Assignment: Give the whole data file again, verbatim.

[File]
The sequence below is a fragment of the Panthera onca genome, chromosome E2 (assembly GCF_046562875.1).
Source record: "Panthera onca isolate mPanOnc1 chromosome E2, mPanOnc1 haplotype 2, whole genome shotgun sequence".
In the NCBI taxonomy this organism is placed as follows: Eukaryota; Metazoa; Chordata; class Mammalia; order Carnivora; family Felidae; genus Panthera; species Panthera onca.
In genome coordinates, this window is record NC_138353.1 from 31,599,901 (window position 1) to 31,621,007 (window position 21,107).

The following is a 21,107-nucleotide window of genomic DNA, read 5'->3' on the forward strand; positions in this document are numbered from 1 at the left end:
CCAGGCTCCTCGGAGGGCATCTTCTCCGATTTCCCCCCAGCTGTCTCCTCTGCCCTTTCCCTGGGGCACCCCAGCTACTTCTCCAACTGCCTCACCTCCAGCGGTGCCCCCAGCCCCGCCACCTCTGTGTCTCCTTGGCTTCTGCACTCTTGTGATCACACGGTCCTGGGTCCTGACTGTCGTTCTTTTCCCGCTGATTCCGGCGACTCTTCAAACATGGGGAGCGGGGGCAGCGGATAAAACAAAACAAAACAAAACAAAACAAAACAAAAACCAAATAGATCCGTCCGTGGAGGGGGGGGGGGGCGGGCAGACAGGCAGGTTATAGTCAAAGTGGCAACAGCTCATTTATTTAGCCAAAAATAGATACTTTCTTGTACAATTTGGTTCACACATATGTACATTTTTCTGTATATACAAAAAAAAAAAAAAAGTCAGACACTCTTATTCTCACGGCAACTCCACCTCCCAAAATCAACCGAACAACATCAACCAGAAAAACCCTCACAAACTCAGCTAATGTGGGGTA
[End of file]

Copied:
The sequence below is a fragment of the Panthera onca genome, chromosome E2 (assembly GCF_046562875.1).
Source record: "Panthera onca isolate mPanOnc1 chromosome E2, mPanOnc1 haplotype 2, whole genome shotgun sequence".
In the NCBI taxonomy this organism is placed as follows: Eukaryota; Metazoa; Chordata; class Mammalia; order Carnivora; family Felidae; genus Panthera; species Panthera onca.
In genome coordinates, this window is record NC_138353.1 from 31,599,901 (window position 1) to 31,621,007 (window position 21,107).

The following is a 21,107-nucleotide window of genomic DNA, read 5'->3' on the forward strand; positions in this document are numbered from 1 at the left end:
CCAGGCTCCTCGGAGGGCATCTTCTCCGATTTCCCCCCAGCTGTCTCCTCTGCCCTTTCCCTGGGGCACCCCAGCTACTTCTCCAACTGCCTCACCTCCAGCGGTGCCCCCAGCCCCGCCACCTCTGTGTCTCCTTGGCTTCTGCACTCTTGTGATCACACGGTCCTGGGTCCTGACTGTCGTTCTTTTCCCGCTGATTCCGGCGACTCTTCAAACATGGGGAGCGGGGGCAGCGGATAAAACAAAACAAAACAAAACAAAACAAAACAAAAACCAAATAGATCCGTCCGTGGAGGGGGGGGGGGGCGGGCAGACAGGCAGGTTATAGTCAAAGTGGCAACAGCTCATTTATTTAGCCAAAAATAGATACTTTCTTGTACAATTTGGTTCACACATATGTACATTTTTCTGTATATACAAAAAAAAAAAAAAAGTCAGACACTCTTATTCTCACGGCAACTCCACCTCCCAAAATCAACCGAACAACATCAACCAGAAAAACCCTCACAAACTCAGCTAATGTGGGGTA